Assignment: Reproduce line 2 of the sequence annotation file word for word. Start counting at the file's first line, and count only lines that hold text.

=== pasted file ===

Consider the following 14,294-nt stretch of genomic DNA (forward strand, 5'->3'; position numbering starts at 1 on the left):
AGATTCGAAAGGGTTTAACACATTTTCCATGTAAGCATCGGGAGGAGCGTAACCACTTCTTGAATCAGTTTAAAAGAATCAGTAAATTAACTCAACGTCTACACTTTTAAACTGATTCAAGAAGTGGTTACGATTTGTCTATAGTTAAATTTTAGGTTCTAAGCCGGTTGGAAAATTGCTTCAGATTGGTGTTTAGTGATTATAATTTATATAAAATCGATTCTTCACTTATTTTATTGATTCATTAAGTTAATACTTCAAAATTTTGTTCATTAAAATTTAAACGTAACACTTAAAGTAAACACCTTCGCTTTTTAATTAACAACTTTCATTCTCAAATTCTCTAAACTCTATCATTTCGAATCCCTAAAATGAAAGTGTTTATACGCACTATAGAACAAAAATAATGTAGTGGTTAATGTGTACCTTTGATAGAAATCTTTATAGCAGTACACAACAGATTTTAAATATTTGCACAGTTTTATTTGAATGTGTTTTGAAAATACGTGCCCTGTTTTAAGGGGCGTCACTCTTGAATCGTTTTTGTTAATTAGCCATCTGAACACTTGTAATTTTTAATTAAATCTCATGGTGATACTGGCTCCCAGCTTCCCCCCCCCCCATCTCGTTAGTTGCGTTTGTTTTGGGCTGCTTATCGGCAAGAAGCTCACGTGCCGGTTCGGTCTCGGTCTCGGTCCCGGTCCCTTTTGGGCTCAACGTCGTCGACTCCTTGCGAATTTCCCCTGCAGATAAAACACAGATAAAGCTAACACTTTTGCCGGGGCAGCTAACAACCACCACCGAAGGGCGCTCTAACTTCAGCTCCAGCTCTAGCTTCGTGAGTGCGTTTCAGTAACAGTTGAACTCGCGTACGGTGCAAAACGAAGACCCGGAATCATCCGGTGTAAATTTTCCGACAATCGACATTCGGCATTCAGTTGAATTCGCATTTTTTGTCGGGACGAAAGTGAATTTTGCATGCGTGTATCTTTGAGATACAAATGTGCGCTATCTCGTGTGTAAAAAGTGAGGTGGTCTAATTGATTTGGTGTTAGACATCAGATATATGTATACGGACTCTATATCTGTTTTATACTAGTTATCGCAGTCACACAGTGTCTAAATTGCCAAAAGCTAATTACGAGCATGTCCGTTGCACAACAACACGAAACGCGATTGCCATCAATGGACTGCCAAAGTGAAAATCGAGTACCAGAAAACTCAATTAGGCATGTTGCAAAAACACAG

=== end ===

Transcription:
AGATTCGAAAGGGTTTAACACATTTTCCATGTAAGCATCGGGAGGAGCGTAACCACTTCTTGAATCAGTTTAAAAGAATCAGTAAATTAACTCAACGTCTACACTTTTAAACTGATTCAAGAAGTGGTTACGATTTGTCTATAGTTAAATTTTAGGTTCTAAGCCGGTTGGAAAATTGCTTCAGATTGGTGTTTAGTGATTATAATTTATATAAAATCGATTCTTCACTTATTTTATTGATTCATTAAGTTAATACTTCAAAATTTTGTTCATTAAAATTTAAACGTAACACTTAAAGTAAACACCTTCGCTTTTTAATTAACAACTTTCATTCTCAAATTCTCTAAACTCTATCATTTCGAATCCCTAAAATGAAAGTGTTTATACGCACTATAGAACAAAAATAATGTAGTGGTTAATGTGTACCTTTGATAGAAATCTTTATAGCAGTACACAACAGATTTTAAATATTTGCACAGTTTTATTTGAATGTGTTTTGAAAATACGTGCCCTGTTTTAAGGGGCGTCACTCTTGAATCGTTTTTGTTAATTAGCCATCTGAACACTTGTAATTTTTAATTAAATCTCATGGTGATACTGGCTCCCAGCTTCCCCCCCCCCCATCTCGTTAGTTGCGTTTGTTTTGGGCTGCTTATCGGCAAGAAGCTCACGTGCCGGTTCGGTCTCGGTCTCGGTCCCGGTCCCTTTTGGGCTCAACGTCGTCGACTCCTTGCGAATTTCCCCTGCAGATAAAACACAGATAAAGCTAACACTTTTGCCGGGGCAGCTAACAACCACCACCGAAGGGCGCTCTAACTTCAGCTCCAGCTCTAGCTTCGTGAGTGCGTTTCAGTAACAGTTGAACTCGCGTACGGTGCAAAACGAAGACCCGGAATCATCCGGTGTAAATTTTCCGACAATCGACATTCGGCATTCAGTTGAATTCGCATTTTTTGTCGGGACGAAAGTGAATTTTGCATGCGTGTATCTTTGAGATACAAATGTGCGCTATCTCGTGTGTAAAAAGTGAGGTGGTCTAATTGATTTGGTGTTAGACATCAGATATATGTATACGGACTCTATATCTGTTTTATACTAGTTATCGCAGTCACACAGTGTCTAAATTGCCAAAAGCTAATTACGAGCATGTCCGTTGCACAACAACACGAAACGCGATTGCCATCAATGGACTGCCAAAGTGAAAATCGAGTACCAGAAAACTCAATTAGGCATGTTGCAAAAACACAG